The Benefits of Oxygen Therapy

Oxygen is a basic human need, without it, we would not survive. The air we breathe contains approximately 21 percent oxygen. For most people with healthy lungs, 21 percent oxygen is sufficient, but if you have chronic obstructive pulmonary disease (COPD) or a condition where your lung function is impaired, the amount of oxygen obtained through normal breathing is not enough. In this case, you'll need supplemental amounts of oxygen to maintain normal body function.

What is the partial pressure of oxygen (PaO2), how does it compare to oxygen saturation (PaO2), and why is it important in medicine?
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If you need supplemental oxygen, chances are you won't notice your defiency yourself. Your healthcare provider will likely be the one who notices you aren't getting enough oxygen, after testing. 

Getting Prescribed Supplemental Oxygen

Oxygen therapy is a medical treatment that requires a prescription from a healthcare provider to use it. Your healthcare provider may prescribe a range of oxygen flow rates for different activities, such as during rest, sleep or exercise. Some people only require oxygen therapy while sleeping, while others may require it 24 hours a day. The amount and duration of oxygen therapy will depend on the recommendation of your healthcare provider. It is very important that you follow the settings exactly as prescribed, as using too much or too little can have serious consequences.

Your healthcare provider can measure the oxygen levels in your blood by obtaining an arterial blood gas (ABG) or by using a noninvasive device called a ​pulse oximeter. According to the American Thoracic Society, the general goal of treatment is to keep your oxygen levels usually at, or above, 88 percent.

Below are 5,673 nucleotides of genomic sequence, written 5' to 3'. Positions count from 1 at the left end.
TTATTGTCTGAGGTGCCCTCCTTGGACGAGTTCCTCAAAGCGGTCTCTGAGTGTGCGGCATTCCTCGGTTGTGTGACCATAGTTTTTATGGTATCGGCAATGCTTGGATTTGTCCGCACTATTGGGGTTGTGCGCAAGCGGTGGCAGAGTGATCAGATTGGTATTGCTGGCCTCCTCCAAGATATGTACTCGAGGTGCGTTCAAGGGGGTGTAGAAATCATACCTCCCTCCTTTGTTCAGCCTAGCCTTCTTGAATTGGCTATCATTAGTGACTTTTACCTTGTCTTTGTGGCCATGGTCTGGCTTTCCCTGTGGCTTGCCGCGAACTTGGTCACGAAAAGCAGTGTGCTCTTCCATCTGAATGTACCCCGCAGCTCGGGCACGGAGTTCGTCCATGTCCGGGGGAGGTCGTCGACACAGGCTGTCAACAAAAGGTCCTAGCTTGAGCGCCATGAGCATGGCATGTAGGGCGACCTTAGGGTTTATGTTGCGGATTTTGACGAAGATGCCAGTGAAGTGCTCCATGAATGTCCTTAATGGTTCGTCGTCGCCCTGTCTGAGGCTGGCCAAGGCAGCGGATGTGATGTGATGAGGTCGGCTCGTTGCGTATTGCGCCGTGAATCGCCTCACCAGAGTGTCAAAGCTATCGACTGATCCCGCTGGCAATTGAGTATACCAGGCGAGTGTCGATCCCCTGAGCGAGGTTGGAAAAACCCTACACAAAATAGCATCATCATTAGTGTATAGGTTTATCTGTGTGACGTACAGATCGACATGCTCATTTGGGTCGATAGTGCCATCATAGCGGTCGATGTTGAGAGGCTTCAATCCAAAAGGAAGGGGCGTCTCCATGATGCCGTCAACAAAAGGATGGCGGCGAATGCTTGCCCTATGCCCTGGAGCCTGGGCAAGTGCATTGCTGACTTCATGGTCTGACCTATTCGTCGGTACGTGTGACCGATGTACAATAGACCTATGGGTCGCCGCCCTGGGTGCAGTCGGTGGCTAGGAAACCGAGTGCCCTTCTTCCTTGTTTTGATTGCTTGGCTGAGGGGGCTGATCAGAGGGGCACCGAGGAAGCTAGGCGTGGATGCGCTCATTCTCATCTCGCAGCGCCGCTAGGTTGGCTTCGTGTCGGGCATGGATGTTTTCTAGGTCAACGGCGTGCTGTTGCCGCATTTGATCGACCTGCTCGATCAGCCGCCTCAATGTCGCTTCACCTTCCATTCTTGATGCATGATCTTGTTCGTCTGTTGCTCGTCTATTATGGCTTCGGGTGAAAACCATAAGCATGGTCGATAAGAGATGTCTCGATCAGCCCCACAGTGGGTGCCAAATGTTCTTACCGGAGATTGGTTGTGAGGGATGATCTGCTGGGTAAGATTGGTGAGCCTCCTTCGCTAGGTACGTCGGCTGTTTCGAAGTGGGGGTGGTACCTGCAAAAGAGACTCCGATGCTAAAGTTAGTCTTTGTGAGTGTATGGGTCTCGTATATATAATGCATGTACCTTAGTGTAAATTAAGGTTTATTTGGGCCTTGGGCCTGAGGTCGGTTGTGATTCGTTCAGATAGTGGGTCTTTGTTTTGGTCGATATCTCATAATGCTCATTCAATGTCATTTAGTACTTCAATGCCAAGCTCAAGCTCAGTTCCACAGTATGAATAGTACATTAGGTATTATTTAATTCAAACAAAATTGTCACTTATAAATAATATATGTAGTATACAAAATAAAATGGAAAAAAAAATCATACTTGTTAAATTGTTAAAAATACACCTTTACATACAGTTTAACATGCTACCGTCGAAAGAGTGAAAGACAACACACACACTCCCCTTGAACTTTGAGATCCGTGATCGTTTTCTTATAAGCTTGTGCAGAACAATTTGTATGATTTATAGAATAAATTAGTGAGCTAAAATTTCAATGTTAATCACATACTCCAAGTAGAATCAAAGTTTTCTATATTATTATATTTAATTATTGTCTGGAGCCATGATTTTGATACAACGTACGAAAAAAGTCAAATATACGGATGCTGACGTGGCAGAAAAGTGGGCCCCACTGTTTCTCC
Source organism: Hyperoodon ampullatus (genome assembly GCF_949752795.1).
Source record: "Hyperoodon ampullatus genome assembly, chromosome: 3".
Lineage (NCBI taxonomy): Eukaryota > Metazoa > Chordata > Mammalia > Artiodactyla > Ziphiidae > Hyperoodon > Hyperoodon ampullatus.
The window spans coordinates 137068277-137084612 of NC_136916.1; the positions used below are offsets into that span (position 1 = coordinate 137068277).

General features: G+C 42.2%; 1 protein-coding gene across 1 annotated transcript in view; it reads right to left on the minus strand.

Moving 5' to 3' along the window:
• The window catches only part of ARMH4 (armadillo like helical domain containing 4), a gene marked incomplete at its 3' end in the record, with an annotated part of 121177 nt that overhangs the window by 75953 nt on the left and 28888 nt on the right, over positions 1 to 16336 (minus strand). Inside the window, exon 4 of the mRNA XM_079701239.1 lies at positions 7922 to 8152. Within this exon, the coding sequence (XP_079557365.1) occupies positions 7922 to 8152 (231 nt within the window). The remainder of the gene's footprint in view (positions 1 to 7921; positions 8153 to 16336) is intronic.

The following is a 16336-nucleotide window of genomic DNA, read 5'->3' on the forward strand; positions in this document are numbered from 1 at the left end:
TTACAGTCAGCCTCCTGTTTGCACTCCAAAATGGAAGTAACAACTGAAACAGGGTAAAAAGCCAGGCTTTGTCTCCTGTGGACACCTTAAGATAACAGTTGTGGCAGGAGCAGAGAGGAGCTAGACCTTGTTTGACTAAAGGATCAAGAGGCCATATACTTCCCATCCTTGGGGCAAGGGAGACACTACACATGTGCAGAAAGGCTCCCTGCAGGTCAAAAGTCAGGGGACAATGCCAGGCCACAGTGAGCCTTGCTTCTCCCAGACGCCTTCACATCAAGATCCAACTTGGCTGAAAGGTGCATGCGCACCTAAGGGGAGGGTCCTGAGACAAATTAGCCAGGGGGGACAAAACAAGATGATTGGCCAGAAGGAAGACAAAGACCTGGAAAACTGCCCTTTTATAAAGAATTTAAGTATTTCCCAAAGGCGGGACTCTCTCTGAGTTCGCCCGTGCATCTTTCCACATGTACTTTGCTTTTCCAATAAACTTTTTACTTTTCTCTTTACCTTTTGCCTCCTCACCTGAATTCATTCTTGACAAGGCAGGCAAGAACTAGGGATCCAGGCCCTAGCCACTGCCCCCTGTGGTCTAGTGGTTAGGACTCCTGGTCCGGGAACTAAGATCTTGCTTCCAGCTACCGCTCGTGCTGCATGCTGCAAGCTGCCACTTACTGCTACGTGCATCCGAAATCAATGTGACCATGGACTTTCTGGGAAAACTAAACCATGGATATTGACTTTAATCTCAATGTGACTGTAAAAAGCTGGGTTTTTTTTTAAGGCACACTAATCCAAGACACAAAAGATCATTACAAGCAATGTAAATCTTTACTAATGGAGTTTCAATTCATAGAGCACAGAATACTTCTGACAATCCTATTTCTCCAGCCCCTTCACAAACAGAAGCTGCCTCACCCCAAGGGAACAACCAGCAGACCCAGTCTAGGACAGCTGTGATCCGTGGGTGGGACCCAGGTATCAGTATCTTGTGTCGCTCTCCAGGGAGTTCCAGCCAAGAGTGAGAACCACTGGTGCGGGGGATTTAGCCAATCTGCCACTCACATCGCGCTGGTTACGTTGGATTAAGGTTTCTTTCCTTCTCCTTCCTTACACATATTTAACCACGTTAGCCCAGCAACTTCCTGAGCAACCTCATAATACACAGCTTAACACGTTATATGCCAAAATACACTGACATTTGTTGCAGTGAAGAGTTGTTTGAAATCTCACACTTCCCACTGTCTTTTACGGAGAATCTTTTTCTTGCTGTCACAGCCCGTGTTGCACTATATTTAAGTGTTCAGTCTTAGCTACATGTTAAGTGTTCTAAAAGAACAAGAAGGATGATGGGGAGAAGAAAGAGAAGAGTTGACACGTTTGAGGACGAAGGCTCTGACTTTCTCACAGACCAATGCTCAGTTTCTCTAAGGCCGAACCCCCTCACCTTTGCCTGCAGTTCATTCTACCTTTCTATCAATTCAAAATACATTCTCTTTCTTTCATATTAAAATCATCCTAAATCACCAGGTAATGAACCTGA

The Benefits of Oxygen Therapy

In addition to helping prevent heart failure in people with severe lung diseases, such as COPD, supplemental oxygen has many benefits. Some studies have shown an increase in survival rates in patients who use oxygen more than 15 hours a day. According to the American Lung Association, supplemental oxygen improves sleep, mood, mental alertness, stamina, and allows individuals to carry out normal, everyday functions. 

Using Oxygen Safely

Although oxygen is a safe, nonflammable gas, it supports combustion, meaning materials burn more readily in its presence. It is very important to follow general oxygen safety guidelines if you are planning to use, or be around supplemental oxygen. Some helpful tips to follow include: 

  • Post "No Smoking" signs around your home to remind visitors not to smoke near you or your oxygen.
  • Use caution around open flames like matches and candles as well as gas heaters and stoves. If you are using supplemental oxygen, you should be at least five feet away from all heat sources. 
  • Turn off the oxygen supply valves when not in use.
  • Always follow any instructions provided to you regarding safe usage.
  • In case of an emergency, make sure you have backup equipment, oxygen, and a generator. 
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3 Sources
Verywell Health uses only high-quality sources, including peer-reviewed studies, to support the facts within our articles. Read our editorial process to learn more about how we fact-check and keep our content accurate, reliable, and trustworthy.
  1. Hatipoğlu U, Stoller JK. Supplemental oxygen in patients with stable chronic obstructive pulmonary disease: evidence from Nocturnal Oxygen Treatment Trial to Long-term Oxygen Treatment Trial. Curr Opin Pulm Med. 2018;24(2):179-186. doi:10.1097/MCP.0000000000000461

  2. Qaseem A, Wilt TJ, Weinberger SE, et al. Diagnosis and management of stable chronic obstructive pulmonary disease: a clinical practice guideline update from the American College of Physicians, American College of Chest Physicians, American Thoracic Society, and European Respiratory Society. Ann Intern Med. 2011;155(3):179-91. doi:10.7326/0003-4819-155-3-201108020-00008

  3. Ahmadi Z, Sundh J, Bornefalk-hermansson A, Ekström M. Long-Term Oxygen Therapy 24 vs 15 h/day and Mortality in Chronic Obstructive Pulmonary Disease. PLoS ONE. 2016;11(9):e0163293. doi:10.1371/journal.pone.0163293

Additional Reading
  • American Lung Association Oxygen Therapy Fact Sheet. 2013.